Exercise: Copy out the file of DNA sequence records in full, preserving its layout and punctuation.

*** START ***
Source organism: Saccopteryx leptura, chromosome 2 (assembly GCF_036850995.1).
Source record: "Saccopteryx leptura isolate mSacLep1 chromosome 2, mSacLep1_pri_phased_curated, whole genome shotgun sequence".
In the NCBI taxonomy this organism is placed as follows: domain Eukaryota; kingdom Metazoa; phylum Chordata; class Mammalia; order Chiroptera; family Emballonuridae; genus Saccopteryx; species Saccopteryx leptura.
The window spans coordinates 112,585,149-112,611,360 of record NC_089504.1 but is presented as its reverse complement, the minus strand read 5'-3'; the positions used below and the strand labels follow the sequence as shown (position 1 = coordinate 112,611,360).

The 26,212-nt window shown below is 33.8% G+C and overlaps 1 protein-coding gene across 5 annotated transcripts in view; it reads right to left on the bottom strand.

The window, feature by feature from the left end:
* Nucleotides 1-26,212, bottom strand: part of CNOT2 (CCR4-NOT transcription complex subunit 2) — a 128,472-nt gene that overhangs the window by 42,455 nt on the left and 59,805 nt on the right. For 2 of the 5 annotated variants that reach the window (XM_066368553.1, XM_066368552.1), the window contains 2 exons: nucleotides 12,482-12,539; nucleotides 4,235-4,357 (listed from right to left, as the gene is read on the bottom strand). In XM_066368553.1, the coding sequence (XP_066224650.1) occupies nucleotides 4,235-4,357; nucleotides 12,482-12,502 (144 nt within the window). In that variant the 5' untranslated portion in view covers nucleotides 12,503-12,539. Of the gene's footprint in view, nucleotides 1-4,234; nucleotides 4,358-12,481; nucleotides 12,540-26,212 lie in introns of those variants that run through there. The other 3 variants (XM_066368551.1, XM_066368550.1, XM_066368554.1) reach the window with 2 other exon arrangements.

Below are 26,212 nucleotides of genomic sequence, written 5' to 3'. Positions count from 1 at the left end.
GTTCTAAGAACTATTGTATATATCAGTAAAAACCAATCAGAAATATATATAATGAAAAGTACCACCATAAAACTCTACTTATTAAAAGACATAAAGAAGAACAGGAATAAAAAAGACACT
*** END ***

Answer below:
Source organism: Saccopteryx leptura, chromosome 2 (assembly GCF_036850995.1).
Source record: "Saccopteryx leptura isolate mSacLep1 chromosome 2, mSacLep1_pri_phased_curated, whole genome shotgun sequence".
In the NCBI taxonomy this organism is placed as follows: domain Eukaryota; kingdom Metazoa; phylum Chordata; class Mammalia; order Chiroptera; family Emballonuridae; genus Saccopteryx; species Saccopteryx leptura.
The window spans coordinates 112,585,149-112,611,360 of record NC_089504.1 but is presented as its reverse complement, the minus strand read 5'-3'; the positions used below and the strand labels follow the sequence as shown (position 1 = coordinate 112,611,360).

The 26,212-nt window shown below is 33.8% G+C and overlaps 1 protein-coding gene across 5 annotated transcripts in view; it reads right to left on the bottom strand.

The window, feature by feature from the left end:
* Nucleotides 1-26,212, bottom strand: part of CNOT2 (CCR4-NOT transcription complex subunit 2) — a 128,472-nt gene that overhangs the window by 42,455 nt on the left and 59,805 nt on the right. For 2 of the 5 annotated variants that reach the window (XM_066368553.1, XM_066368552.1), the window contains 2 exons: nucleotides 12,482-12,539; nucleotides 4,235-4,357 (listed from right to left, as the gene is read on the bottom strand). In XM_066368553.1, the coding sequence (XP_066224650.1) occupies nucleotides 4,235-4,357; nucleotides 12,482-12,502 (144 nt within the window). In that variant the 5' untranslated portion in view covers nucleotides 12,503-12,539. Of the gene's footprint in view, nucleotides 1-4,234; nucleotides 4,358-12,481; nucleotides 12,540-26,212 lie in introns of those variants that run through there. The other 3 variants (XM_066368551.1, XM_066368550.1, XM_066368554.1) reach the window with 2 other exon arrangements.

Below are 26,212 nucleotides of genomic sequence, written 5' to 3'. Positions count from 1 at the left end.
GTTCTAAGAACTATTGTATATATCAGTAAAAACCAATCAGAAATATATATAATGAAAAGTACCACCATAAAACTCTACTTATTAAAAGACATAAAGAAGAACAGGAATAAAAAAGACACT